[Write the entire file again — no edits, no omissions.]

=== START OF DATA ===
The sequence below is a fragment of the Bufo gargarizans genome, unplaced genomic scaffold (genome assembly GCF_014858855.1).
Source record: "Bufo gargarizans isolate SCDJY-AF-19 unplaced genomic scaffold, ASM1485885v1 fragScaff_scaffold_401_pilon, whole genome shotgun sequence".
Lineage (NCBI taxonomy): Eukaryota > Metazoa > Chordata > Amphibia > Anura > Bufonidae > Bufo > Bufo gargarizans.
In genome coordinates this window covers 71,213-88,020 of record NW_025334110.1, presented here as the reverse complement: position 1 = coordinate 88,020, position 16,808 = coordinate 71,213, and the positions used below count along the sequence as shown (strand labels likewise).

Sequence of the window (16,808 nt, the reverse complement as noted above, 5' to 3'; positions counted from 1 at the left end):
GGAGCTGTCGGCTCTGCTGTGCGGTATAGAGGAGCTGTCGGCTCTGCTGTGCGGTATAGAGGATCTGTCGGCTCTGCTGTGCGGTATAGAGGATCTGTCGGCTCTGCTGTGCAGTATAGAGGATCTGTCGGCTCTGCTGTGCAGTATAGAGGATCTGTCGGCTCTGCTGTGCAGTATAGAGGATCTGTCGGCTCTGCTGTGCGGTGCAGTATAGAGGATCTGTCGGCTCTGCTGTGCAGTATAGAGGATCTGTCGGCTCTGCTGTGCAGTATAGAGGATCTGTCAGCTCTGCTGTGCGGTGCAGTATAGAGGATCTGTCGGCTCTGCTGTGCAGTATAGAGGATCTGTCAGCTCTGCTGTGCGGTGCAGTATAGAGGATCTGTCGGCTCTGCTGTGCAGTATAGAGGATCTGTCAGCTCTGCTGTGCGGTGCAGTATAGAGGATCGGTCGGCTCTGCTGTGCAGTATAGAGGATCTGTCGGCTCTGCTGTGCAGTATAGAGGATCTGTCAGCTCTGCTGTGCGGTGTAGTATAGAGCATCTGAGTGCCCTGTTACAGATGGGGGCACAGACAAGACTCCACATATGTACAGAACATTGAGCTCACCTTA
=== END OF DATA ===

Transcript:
The sequence below is a fragment of the Bufo gargarizans genome, unplaced genomic scaffold (genome assembly GCF_014858855.1).
Source record: "Bufo gargarizans isolate SCDJY-AF-19 unplaced genomic scaffold, ASM1485885v1 fragScaff_scaffold_401_pilon, whole genome shotgun sequence".
Lineage (NCBI taxonomy): Eukaryota > Metazoa > Chordata > Amphibia > Anura > Bufonidae > Bufo > Bufo gargarizans.
In genome coordinates this window covers 71,213-88,020 of record NW_025334110.1, presented here as the reverse complement: position 1 = coordinate 88,020, position 16,808 = coordinate 71,213, and the positions used below count along the sequence as shown (strand labels likewise).

Sequence of the window (16,808 nt, the reverse complement as noted above, 5' to 3'; positions counted from 1 at the left end):
GGAGCTGTCGGCTCTGCTGTGCGGTATAGAGGAGCTGTCGGCTCTGCTGTGCGGTATAGAGGATCTGTCGGCTCTGCTGTGCGGTATAGAGGATCTGTCGGCTCTGCTGTGCAGTATAGAGGATCTGTCGGCTCTGCTGTGCAGTATAGAGGATCTGTCGGCTCTGCTGTGCAGTATAGAGGATCTGTCGGCTCTGCTGTGCGGTGCAGTATAGAGGATCTGTCGGCTCTGCTGTGCAGTATAGAGGATCTGTCGGCTCTGCTGTGCAGTATAGAGGATCTGTCAGCTCTGCTGTGCGGTGCAGTATAGAGGATCTGTCGGCTCTGCTGTGCAGTATAGAGGATCTGTCAGCTCTGCTGTGCGGTGCAGTATAGAGGATCTGTCGGCTCTGCTGTGCAGTATAGAGGATCTGTCAGCTCTGCTGTGCGGTGCAGTATAGAGGATCGGTCGGCTCTGCTGTGCAGTATAGAGGATCTGTCGGCTCTGCTGTGCAGTATAGAGGATCTGTCAGCTCTGCTGTGCGGTGTAGTATAGAGCATCTGAGTGCCCTGTTACAGATGGGGGCACAGACAAGACTCCACATATGTACAGAACATTGAGCTCACCTTA